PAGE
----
Cases on civil legal aid tend to come to the office as urgent, with case management timetable orders to be met, but the client will have half the story, establishing financial eligibility for legal aid will take a while and by the time the picture has become clearer and you have even been ambitious enough to go on the court record, your certificate to legal aid as to prospects of success may not be accepted and legal aid will be refused or any interim grant withdrawn. Or the proper party may be seen to be an ineligible company or trust rather than an individual. Then, much or all of your time will not be paid and a private bill to the client will go unpaid. The effective hourly rate may be two-thirds of the figures above, bearing these factors in mind.
There are many time limits which may snare the unwary and make it difficult to practise well, such as the need to file the legal aid application in a completed fashion before the case is over, so that if financial eligibility information is delayed or piecemeal, such as the trust disclosure form awaiting attachments or employer information held up, then there will usually be no grant and no payment.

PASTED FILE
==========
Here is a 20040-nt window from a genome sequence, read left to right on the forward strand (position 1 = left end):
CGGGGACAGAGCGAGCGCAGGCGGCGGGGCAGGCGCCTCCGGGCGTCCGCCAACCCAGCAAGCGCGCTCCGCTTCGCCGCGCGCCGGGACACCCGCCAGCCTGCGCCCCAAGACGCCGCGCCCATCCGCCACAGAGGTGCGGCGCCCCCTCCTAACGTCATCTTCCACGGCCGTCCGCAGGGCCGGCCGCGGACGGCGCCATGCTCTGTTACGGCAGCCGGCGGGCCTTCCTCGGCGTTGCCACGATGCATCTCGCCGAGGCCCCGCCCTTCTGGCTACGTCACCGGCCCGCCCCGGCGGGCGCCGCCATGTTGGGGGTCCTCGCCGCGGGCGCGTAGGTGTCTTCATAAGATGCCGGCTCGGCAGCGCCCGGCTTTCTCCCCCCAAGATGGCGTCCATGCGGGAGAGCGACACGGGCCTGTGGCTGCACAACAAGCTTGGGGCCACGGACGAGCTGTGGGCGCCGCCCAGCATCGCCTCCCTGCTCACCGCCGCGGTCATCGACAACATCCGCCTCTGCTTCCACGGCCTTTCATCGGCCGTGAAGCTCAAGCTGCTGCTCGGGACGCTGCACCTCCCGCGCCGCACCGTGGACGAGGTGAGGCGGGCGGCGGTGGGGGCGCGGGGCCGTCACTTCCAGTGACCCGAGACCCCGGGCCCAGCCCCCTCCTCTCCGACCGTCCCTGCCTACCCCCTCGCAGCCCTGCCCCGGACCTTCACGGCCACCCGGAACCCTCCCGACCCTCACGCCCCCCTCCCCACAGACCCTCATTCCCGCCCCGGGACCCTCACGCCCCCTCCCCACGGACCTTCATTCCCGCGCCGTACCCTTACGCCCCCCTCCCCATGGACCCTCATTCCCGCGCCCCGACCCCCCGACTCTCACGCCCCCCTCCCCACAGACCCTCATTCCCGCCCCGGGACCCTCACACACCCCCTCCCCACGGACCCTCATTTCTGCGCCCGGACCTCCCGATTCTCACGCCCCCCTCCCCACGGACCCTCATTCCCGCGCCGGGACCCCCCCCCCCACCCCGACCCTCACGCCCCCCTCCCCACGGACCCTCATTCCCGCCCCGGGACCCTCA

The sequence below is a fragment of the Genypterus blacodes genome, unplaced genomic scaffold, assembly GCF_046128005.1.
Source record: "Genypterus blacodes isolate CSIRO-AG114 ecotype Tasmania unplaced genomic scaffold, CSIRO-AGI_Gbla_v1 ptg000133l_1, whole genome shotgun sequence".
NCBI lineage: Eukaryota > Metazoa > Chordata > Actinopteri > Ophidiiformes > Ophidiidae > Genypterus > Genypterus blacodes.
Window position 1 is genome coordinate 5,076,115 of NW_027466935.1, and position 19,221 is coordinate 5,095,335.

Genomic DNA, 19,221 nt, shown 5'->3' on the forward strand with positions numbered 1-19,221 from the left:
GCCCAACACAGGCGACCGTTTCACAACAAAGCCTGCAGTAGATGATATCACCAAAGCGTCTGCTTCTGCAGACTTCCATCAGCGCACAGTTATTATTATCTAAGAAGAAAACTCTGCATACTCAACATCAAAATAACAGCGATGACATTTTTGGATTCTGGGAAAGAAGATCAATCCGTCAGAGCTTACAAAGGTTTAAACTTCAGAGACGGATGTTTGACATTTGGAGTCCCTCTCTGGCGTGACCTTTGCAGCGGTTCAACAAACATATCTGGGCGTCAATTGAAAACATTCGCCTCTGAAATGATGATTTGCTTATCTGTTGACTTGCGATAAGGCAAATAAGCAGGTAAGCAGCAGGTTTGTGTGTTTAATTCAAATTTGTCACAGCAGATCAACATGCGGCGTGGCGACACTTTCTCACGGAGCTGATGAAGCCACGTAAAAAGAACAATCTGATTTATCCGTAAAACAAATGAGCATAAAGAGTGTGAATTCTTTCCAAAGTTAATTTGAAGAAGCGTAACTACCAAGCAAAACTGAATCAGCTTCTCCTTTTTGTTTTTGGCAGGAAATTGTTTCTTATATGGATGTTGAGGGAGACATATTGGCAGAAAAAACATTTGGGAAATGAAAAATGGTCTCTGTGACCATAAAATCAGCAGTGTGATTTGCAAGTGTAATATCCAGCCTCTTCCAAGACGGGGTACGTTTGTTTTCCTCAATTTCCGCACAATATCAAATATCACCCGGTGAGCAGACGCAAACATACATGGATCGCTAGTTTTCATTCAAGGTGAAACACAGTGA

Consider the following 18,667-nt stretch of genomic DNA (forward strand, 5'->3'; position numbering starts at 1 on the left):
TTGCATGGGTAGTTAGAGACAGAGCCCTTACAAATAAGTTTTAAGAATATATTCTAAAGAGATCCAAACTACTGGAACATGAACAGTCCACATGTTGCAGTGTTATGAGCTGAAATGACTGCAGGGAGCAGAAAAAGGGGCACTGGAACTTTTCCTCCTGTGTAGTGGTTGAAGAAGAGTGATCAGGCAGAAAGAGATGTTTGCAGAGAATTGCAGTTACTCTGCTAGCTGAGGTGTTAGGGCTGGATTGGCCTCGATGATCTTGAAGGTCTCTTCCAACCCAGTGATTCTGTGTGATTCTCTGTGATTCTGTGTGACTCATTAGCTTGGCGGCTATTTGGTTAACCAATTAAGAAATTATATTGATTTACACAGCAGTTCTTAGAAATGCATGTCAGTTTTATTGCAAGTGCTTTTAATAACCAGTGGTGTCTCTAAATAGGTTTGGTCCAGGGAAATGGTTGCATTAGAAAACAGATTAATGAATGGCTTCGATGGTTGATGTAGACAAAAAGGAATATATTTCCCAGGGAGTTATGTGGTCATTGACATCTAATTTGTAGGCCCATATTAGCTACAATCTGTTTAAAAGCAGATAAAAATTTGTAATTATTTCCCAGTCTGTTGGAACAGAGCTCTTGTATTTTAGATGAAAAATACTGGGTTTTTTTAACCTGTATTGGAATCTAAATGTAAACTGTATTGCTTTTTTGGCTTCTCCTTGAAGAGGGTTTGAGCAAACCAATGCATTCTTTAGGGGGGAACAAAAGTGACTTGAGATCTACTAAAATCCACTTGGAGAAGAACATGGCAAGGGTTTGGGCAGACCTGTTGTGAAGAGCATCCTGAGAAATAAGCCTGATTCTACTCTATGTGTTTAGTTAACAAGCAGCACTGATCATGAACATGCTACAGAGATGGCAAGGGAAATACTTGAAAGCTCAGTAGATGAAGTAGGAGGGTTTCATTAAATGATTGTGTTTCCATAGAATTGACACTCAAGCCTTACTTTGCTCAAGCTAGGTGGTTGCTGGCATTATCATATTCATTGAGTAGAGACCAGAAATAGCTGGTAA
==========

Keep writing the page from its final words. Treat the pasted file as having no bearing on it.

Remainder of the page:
Legal aid clerks have performance standards to reply to correspondence in a certain timeframe but it is apparent that to meet those deadlines, incomplete letters are sent out and later more may be required before there may be a grant. These clerks insist on replies from us with quite tight time limits when we are also in court, meeting clients etc and if we don’t reply in time then legal aid is pulled and clients are sent a letter that makes the clients think the lawyer is unreliable. Again, for no or reduced payment.
Successful applicants for legal aid with property must complete a land charge authorisation and if that is not sent to the client, signed, title search done, legal description provided and sent back in sufficient time, then legal aid may also be withdrawn. Clients without email and scanners take extra time.